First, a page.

Responsibilities for Reporting NOCLAR

For those of you unfamiliar with yet one more acronym. NOCLAR stands for NOn-Compliance with Laws And Regulations. The International Ethics Standards Board of Accountants (IESBA) has issued a new exposure draft on your responsibilities to report NOCLAR at your employer as a Professional Accountant in Business (PAIB). If you are thinking, why do I care if some international board issues something, let me explain to you how things work. The IESBA is a standard setting board under the International Federation of Accountants (IFAC). As a member of IFAC, the AICPA is generally required to ensure its ethics requirements are in alignment with IFAC requirements as promulgated by the IESBA. Even if you are not a member of the AICPA and therefore not covered directly by their ethics standard, many state boards follow the AICPA ethics standards. So if you are a CPA, what the IESBA adopts is likely to eventually impact you.

You might remember the IESBA first proposed rules in this area in 2012. That initial proposal was met with a significant amount of feedback that the proposed rules were not based on the real world positions many professional accountants, let alone PAIBs, find themselves in. The IESBA listened and then listened some more by hosting a series of roundtable discussions across the world including one in Washington DC that I attended. The resulting new exposure draft that was released in May (I believe) takes a much more reasonable approach to the expectations of PAIBs to report on NOCLAR at their employer.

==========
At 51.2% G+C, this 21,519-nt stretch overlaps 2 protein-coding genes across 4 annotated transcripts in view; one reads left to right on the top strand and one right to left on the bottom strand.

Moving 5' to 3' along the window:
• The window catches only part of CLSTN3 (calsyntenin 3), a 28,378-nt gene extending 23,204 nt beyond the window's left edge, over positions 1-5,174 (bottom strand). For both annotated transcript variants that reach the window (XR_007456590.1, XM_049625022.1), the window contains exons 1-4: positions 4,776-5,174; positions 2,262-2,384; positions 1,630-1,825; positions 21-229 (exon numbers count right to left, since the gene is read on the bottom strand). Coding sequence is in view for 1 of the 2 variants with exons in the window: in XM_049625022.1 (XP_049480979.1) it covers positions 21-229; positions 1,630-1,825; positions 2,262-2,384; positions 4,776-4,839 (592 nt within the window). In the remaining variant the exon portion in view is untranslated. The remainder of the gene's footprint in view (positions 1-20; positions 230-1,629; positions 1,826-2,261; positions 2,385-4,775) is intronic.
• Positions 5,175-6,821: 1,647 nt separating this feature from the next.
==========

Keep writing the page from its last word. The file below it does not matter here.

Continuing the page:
First the proposed rules divides PAIBs into two classes when it comes to expected responsibilities around NOCLAR. Senior PAIBs, including directors, officers and senior employees able to exert significant influence over and make decisions regarding the organizations resources (human, financial, physical and intangible), are held to a higher level of expectations than other PAIBs. Senior PAIBS are responsible for setting the right tone at the top as well as more tactical controls, policies and whistle-blowing procedures with the organization they work in. In addition, if a NOCLAR occurs, senior PAIBS are expected to take steps to have the NOCLAR rectified and they should alert the external auditor about a NOCLAR that has occurred.

Other PAIBs have a lower level of responsibility, but they still do have some responsibilities. Those include seeking to obtain and understanding of the matter and escalating the matter to their supervisor, or next higher level of authority if the NOCLAR involves those directly above the PAIB in the chain of command. If the organization has a whistle-blowing procedure then the PAIB should also follow those procedures.

If you are interested in exploring this subject more, the exposure draft can be found here. If you want to provide feedback on the proposed rules you have until September 4th to submit your comment letter to the IESBA.

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